One was a portable ultrasound device to track how water moves through the body when it is not being pulled down by gravity. Technicians perform ultrasounds in hospitals, but the Inspiration4 device uses artificial intelligence to look at the images and guide a novice user accordingly. “This allows more unskilled operators to do ultrasound, rather than having to undergo several months of training to do it,” Wu explains.
The crew also took pin-prick saliva and blood samples, which another device analyzed instantly for signs of stress, inflammation and immunity. Members brought the samples back to Earth to be kept as the first entry into a long-term scientific endeavor: building a âbiobankâ.
These samples will remain at Baylor College of Medicine for research into the body’s space flight phenomena. It wasn’t until after astronauts began spending long periods of time on the space station that NASA began documenting still mysterious changes in their vision, for example. A large biobank could help researchers study other as yet unidentified health effects, especially as more people venture into space.
“Twenty years from now, it would be nice to be able to look back” and answer the question, “Did this happen with the very first civilian spaceflight?”
A crash course in research
But before they could begin to amass this wealth of information, the researchers at TRISH had to design the experiments as simple as possible and train the space pilots to perform them. While professional astronauts have years to prepare for a mission, the Inspiration4 crew were only a few months old. And much of that time was spent learning how to deal with life and death emergencies, such as what to do if the spaceship window shattered.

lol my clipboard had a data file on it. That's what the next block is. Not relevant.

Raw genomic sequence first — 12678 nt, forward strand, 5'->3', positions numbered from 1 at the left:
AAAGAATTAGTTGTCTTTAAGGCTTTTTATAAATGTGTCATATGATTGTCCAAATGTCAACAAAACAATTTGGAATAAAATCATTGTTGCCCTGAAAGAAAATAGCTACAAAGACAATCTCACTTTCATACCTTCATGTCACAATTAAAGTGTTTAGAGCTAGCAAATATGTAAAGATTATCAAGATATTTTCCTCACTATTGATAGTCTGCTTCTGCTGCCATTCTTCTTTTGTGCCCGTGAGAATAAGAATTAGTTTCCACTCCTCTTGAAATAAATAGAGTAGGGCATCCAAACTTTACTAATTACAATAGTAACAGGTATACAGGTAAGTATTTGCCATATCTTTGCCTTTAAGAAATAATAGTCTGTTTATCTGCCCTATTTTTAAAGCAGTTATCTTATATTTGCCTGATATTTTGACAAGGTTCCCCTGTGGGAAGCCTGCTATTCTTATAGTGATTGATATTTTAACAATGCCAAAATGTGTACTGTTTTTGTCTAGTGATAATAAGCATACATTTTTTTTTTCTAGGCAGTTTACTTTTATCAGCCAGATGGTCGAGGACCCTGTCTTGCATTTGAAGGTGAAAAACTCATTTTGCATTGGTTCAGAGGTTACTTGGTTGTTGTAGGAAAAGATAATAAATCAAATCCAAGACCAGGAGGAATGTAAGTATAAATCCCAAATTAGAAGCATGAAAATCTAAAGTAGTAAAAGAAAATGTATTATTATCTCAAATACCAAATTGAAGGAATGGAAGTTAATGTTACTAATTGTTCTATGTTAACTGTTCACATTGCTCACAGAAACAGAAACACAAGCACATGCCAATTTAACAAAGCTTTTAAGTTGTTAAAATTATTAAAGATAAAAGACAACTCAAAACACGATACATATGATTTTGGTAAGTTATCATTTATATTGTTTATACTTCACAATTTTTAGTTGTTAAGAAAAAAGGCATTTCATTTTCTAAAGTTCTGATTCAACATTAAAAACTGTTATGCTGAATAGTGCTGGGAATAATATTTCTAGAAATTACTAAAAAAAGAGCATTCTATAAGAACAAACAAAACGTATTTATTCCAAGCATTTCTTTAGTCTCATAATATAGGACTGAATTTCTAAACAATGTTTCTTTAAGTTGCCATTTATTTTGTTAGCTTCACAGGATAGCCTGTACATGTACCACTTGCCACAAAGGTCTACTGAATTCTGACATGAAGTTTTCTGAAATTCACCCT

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Professional astronauts oversee a wider range of experiments, many of which are automated, but the Inspiration4 team had yet to study the planned research program. TRISH researchers taught a SpaceX employee how the experiments worked, and this employee trained the crew on site. Now that the spacecraft and its passengers have returned to Earth, TRISH, who has paid an undisclosed sum of money to pilot their research, is waiting to hear how successful their plans have been.
âWe’ve done our best to make them ready and able to do science, but the nature of it all is that they’re self-sufficient,â Wu said.
More space flyers to come
Determining whether the experiments and the training program were simple and effective enough will be a major research result in itself, as Inspiration4 likely marks the start of a new wave of space travel.
On average, less than a dozen astronauts have orbiting Earth each year since human spaceflight began in 1961. SpaceX is already on track to match that number in its first year of private flights, according to Wu, and could easily overtake it if the company starts launching missions every month or two. In the space of a few years, what has always been a slow dissemination of health information could turn into a deluge.
And TRISH intends to record everything. The institute has already made contact with specific crew members who will participate in upcoming missions, announced and unannounced. âTRISH is aggressive in engaging all potential missions because we don’t want to miss the opportunity to collect this data,â Wu said.